Collection Agency Calls

For six weeks Carol Barnett was reluctant to pick up the phone... concerned it might be a collection agent with a case of mistaken identity.

She says everyone who called insisted she was someone else. They told her. she was Carol Egolf and owed Chase Bank more than
$4,000.

Carol says, "She absolutely refused to acknowledge the fact that there was no Carol Egolf at this house. This is the right telephone number, the right address."

Then Carol says the calls escalated.

She was hearing from two different collection agencies, National Action Financial Services and Creditor's Exchange. Both demanded repayment of Carol Egolf's loan.

Colorado has debt protection laws and Carol followed the advice she was given by authorities, but it didn't stop the calls.

Carol adds, "Neither one of us were sleeping extremely well and we both at two different times thought we were going to consult a lawyer."

As a last resort Carol made a Call for Action. I did a little research online and found the Better Business Bureau had given National Action Financial Services an "F" rating for having 330 complaints against it.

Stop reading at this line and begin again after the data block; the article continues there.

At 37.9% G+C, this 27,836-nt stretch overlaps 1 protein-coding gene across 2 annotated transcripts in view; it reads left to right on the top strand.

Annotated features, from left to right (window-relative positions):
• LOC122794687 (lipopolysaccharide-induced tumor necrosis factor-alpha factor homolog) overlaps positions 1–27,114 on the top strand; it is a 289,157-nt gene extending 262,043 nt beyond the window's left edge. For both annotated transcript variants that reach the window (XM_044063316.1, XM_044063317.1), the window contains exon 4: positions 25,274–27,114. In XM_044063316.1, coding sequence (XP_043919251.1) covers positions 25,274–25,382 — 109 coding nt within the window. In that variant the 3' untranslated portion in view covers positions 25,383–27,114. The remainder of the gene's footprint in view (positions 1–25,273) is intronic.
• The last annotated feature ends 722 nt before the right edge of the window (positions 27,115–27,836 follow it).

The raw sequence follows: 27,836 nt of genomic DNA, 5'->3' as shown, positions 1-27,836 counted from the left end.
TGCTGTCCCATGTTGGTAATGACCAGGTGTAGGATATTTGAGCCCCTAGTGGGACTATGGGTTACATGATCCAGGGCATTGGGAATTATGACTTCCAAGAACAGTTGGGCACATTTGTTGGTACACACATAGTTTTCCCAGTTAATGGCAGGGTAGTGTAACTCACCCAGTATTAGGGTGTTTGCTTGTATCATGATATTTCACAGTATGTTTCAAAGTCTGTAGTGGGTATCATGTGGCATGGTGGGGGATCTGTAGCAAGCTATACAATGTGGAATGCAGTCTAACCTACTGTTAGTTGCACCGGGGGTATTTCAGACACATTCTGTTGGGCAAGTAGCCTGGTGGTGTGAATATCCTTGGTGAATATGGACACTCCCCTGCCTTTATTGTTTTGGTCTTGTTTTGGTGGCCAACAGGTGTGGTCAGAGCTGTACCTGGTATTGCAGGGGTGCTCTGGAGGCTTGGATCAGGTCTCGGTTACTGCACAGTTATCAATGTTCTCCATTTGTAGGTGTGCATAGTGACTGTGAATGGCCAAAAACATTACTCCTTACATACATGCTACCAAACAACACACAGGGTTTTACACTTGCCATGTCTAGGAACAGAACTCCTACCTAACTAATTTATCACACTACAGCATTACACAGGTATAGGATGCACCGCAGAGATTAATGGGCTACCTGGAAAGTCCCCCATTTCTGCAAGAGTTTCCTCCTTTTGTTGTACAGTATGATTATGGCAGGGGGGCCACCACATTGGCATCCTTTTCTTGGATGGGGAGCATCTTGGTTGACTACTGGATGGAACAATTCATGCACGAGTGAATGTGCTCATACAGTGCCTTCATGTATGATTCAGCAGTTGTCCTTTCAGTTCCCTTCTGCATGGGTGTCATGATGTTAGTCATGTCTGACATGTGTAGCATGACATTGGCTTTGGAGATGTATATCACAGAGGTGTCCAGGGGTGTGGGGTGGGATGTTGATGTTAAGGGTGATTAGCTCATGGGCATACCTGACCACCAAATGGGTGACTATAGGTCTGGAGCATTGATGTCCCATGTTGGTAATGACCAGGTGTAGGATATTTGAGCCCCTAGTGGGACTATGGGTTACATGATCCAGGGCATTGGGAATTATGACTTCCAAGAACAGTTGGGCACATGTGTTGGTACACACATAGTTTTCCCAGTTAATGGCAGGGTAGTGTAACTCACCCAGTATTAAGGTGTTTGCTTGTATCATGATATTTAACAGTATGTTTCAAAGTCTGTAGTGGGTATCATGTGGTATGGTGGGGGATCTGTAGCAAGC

I also was able to find the name and number of a man in charge of the collection agency and he immediately put a stop to the calls.

Carol says, "It's an absolute blessing that this has gone away and we are so grateful to you for finding that for us."
Now Carol and her husband Charles can relax.

So what are the rules when it comes to collection agencies? Katie Carrol with the Better Business Bureau of Southern Colorado says, "there's an act, a law that regulates this and ensures that debt collectors, legitimate debt collectors behave with respect, in a non-hositle and non-threatening way."

The Colorado Fair Debt Collection Practices Act is designed to protect you. The law tells collectors they can't call you before 8 a.m. or after 9 p.m.
They can't make false or misleading statements or use profanity. The law also prohibits companies from calling you once you tell them to stop at work and at home. Their only contact then can be through a lawsuit.

A few months ago Colorado Attorney General John Suthers warned about a spike in collection agency complaints. His office gets about 800 such complaints a year.

To report a debt collector contact the Colorado Collection Agency Board in the Attorney General's office at (303) 866-5304 or the Consumer Hotline at (800) 222-4444.


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